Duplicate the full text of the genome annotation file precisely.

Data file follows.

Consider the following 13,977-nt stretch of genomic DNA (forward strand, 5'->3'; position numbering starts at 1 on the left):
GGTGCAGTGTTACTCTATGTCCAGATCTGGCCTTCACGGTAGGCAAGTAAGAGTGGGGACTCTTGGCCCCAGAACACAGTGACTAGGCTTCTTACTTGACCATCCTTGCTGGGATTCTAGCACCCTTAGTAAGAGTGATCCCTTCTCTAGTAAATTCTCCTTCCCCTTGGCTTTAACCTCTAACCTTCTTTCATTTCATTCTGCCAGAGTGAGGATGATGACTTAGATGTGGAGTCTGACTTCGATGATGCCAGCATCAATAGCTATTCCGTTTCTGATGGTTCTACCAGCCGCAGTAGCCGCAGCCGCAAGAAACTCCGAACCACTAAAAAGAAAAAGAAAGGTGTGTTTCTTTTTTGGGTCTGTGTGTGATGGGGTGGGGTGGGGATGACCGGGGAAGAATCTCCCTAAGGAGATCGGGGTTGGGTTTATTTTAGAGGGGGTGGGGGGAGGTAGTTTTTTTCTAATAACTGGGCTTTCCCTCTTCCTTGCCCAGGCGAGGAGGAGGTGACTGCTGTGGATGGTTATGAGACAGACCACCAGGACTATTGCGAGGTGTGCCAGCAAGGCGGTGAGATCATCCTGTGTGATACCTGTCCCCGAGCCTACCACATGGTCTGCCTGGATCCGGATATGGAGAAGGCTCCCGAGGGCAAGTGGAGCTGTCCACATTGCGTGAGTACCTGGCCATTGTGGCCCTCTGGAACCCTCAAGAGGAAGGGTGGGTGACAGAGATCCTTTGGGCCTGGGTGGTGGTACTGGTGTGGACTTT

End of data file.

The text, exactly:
Consider the following 13,977-nt stretch of genomic DNA (forward strand, 5'->3'; position numbering starts at 1 on the left):
GGTGCAGTGTTACTCTATGTCCAGATCTGGCCTTCACGGTAGGCAAGTAAGAGTGGGGACTCTTGGCCCCAGAACACAGTGACTAGGCTTCTTACTTGACCATCCTTGCTGGGATTCTAGCACCCTTAGTAAGAGTGATCCCTTCTCTAGTAAATTCTCCTTCCCCTTGGCTTTAACCTCTAACCTTCTTTCATTTCATTCTGCCAGAGTGAGGATGATGACTTAGATGTGGAGTCTGACTTCGATGATGCCAGCATCAATAGCTATTCCGTTTCTGATGGTTCTACCAGCCGCAGTAGCCGCAGCCGCAAGAAACTCCGAACCACTAAAAAGAAAAAGAAAGGTGTGTTTCTTTTTTGGGTCTGTGTGTGATGGGGTGGGGTGGGGATGACCGGGGAAGAATCTCCCTAAGGAGATCGGGGTTGGGTTTATTTTAGAGGGGGTGGGGGGAGGTAGTTTTTTTCTAATAACTGGGCTTTCCCTCTTCCTTGCCCAGGCGAGGAGGAGGTGACTGCTGTGGATGGTTATGAGACAGACCACCAGGACTATTGCGAGGTGTGCCAGCAAGGCGGTGAGATCATCCTGTGTGATACCTGTCCCCGAGCCTACCACATGGTCTGCCTGGATCCGGATATGGAGAAGGCTCCCGAGGGCAAGTGGAGCTGTCCACATTGCGTGAGTACCTGGCCATTGTGGCCCTCTGGAACCCTCAAGAGGAAGGGTGGGTGACAGAGATCCTTTGGGCCTGGGTGGTGGTACTGGTGTGGACTTT